Tag: maxim shrayer

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Photos of Maxim D. Shrayer (Максим Д. Шраер), one with "dunce" written on his forehead, one with a Soviet hammer and sickle across his face, and another with the flag of the Khmer Rouge blocking out his ill-shaped head.

Maxim D. Shrayer Is A Post-Soviet Fraud & Murder-Apologist

It’s been years since I’ve written a takedown of a poseur or freak, largely because they are such time-sinks, yet offer so little themselves. They seek unearned attention, and, if attention is given, seek to take one away from deeper aims. To wit: Ben Shapiro (does it not damage my essay that I expect you to know who this was?) might ultimately get exhumed by trivia hunters, but this would only be slightly better than Shapiro’s own goings to and fro on the earth. Coleman Hughes certainly represents a ‘type’, but hasn’t this type been discussed to the point of acquiring its own slur? Such cons are obvious, yet the Russian émigré poet Maxim D. Shrayer lords over a grift many won’t pick up on, not only due to their ignorance of immigrant politics, but also the ease with which nonimmigrants get brow-beaten by American liberals. Shrayer’s recent essay on murdered Palestinian academic Refaat Alareer has exposed this grift, though it requires another ex-Soviet to identify its parts. And so, as I enter a more mindful middle age, I can only justify writing of losers if I also expound upon their fiefdoms—particularly if these are lesser-known fiefdoms with poorly understood dynamics.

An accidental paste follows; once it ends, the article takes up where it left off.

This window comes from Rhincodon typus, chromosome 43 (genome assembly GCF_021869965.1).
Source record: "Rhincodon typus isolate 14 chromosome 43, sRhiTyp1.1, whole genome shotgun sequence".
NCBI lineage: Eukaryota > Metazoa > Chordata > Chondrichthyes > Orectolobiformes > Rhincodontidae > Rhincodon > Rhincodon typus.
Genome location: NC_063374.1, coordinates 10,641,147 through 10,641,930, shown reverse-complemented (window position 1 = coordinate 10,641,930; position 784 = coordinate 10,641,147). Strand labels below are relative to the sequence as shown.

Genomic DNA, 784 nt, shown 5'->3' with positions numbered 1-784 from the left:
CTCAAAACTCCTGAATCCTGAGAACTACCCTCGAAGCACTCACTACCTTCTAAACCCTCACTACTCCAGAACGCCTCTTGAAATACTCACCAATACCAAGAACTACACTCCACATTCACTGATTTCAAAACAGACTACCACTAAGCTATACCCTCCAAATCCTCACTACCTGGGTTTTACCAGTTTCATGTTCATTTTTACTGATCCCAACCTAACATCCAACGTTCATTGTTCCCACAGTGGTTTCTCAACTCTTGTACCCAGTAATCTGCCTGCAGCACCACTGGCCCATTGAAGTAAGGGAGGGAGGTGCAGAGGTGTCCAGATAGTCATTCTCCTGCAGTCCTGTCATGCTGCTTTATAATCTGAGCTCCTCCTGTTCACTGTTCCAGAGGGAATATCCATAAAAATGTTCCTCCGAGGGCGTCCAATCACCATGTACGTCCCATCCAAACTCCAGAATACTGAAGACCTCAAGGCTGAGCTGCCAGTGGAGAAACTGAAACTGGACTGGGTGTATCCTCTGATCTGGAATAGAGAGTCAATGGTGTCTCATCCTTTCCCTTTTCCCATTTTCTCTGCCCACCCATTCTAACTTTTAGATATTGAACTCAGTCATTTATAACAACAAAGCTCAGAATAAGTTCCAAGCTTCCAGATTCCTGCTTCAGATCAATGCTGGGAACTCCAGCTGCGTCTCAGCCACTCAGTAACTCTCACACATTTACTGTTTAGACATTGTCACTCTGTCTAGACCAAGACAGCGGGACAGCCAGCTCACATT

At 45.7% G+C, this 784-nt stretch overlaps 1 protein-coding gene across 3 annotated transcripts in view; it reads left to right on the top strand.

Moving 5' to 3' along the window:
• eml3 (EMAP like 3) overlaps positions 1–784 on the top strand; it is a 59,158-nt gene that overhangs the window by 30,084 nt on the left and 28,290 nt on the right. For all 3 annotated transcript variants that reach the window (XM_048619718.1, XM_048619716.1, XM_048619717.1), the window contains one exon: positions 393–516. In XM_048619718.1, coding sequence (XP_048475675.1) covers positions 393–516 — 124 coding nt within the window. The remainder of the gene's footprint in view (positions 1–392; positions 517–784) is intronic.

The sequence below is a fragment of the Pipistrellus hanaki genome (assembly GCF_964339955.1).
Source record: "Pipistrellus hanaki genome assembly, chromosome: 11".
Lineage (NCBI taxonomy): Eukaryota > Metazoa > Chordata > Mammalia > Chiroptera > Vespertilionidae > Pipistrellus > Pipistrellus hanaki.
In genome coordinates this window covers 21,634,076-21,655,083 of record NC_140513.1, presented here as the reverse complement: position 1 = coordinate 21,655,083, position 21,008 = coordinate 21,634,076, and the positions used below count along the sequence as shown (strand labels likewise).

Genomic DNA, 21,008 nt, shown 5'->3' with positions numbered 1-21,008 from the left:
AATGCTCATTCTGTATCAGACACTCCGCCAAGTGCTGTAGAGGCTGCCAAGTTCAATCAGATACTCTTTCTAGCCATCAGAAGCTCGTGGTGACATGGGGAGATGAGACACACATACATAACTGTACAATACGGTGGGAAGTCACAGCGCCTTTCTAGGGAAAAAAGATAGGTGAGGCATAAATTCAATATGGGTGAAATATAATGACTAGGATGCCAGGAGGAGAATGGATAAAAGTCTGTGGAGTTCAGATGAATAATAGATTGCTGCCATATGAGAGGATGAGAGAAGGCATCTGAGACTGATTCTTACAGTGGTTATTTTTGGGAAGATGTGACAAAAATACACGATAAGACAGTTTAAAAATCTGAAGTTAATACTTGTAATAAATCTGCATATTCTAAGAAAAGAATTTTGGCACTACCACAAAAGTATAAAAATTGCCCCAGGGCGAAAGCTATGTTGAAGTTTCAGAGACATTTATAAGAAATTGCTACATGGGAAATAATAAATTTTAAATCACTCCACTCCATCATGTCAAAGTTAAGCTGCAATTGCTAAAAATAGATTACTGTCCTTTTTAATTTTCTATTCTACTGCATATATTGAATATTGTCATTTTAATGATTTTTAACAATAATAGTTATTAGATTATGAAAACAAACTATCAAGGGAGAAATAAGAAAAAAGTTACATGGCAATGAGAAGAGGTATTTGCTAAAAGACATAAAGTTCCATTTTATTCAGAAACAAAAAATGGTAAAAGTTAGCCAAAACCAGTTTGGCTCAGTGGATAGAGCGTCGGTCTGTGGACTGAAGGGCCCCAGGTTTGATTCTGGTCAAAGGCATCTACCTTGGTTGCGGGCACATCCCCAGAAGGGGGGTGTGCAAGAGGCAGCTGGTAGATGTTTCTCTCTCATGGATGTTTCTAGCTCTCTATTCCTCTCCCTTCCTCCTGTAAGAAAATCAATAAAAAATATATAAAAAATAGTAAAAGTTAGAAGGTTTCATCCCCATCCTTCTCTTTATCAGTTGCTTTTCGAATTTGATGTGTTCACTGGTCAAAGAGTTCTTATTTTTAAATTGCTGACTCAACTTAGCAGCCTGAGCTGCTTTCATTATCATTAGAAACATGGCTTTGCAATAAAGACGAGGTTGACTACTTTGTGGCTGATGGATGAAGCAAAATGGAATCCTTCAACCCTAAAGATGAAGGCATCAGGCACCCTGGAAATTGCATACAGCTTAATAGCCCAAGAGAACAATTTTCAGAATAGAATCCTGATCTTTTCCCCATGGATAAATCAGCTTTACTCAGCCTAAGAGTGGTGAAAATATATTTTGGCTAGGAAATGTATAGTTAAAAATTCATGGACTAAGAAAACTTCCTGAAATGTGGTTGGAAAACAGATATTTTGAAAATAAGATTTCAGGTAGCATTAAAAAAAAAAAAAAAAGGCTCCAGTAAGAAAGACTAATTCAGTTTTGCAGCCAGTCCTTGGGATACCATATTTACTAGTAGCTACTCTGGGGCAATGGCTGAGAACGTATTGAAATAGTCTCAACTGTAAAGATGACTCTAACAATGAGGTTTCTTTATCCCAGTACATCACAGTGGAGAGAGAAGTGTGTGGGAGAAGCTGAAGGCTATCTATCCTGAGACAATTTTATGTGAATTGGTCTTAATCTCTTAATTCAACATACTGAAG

Maxim Shrayer, a professor at Boston College, was born in 1967, in Moscow, at the start of the Arab-Israeli Six Day War. This conflict entailed geopolitical re-alignment as the Soviets backed Egypt, America backed Israel, and Russia began to suspect its own Jewish citizens as insufficiently loyal. His father, David Shrayer-Petrov, was (is) a writer, war veteran, and medical researcher stripped of his title upon application for an exit visa in 1978. This was a typical outcome for (upper class) refuseniks, whose contributions to the Soviet Union were deemed too important remit. After years of harassment, Shrayer’s family was allowed to leave for America in 1987, sparing them not only the final years of empire, but the violence and destitution which soon befell Russia. By most metrics, then, Maxim Shrayer is one of the truly fortunate. Moving from the Pale of Settlement, to postwar Leningrad, to Moscow—Russia’s wealthiest city—his family, unlike most Soviet Jews, even had the foresight to skip Israel in favor of joining the academic elite of Rhode Island, where they were quickly accepted. This is unlike the treatment most refugees get, since they are not educated, not (passing) white, and not easily used to score political points. One of his first bits of self-description (‘refusenik’) recycles his father’s identity, while his flaunting of an Israeli flag must be especially galling to an ethnostate which has ‘lost’ Shrayer to America. His career focuses on the Jewish experience, Russian translation, the writing of (bad) poetry, a devotion to the overrated Vladimir Nabokov, and, most recently, the justification of Israeli war crimes. Indeed: take away the accidents of birth and Shrayer could have been quite comfortable as a Soviet functionary. He has no personal center, no obvious gifts, and would already be forgotten if it weren’t for his willingness to patsy for a dying regime. As an apparatchik, however, Maxim D. Shrayer hasn’t quite learned that merely separating oneself from the hoi polloi is not really individualism, but an absurd mix of might-makes-right, on the one hand, and Nietzschean slave-morality on the other. Put another way, he is encouraged to speak as a victim, then leverages real-world assets to punch down. […]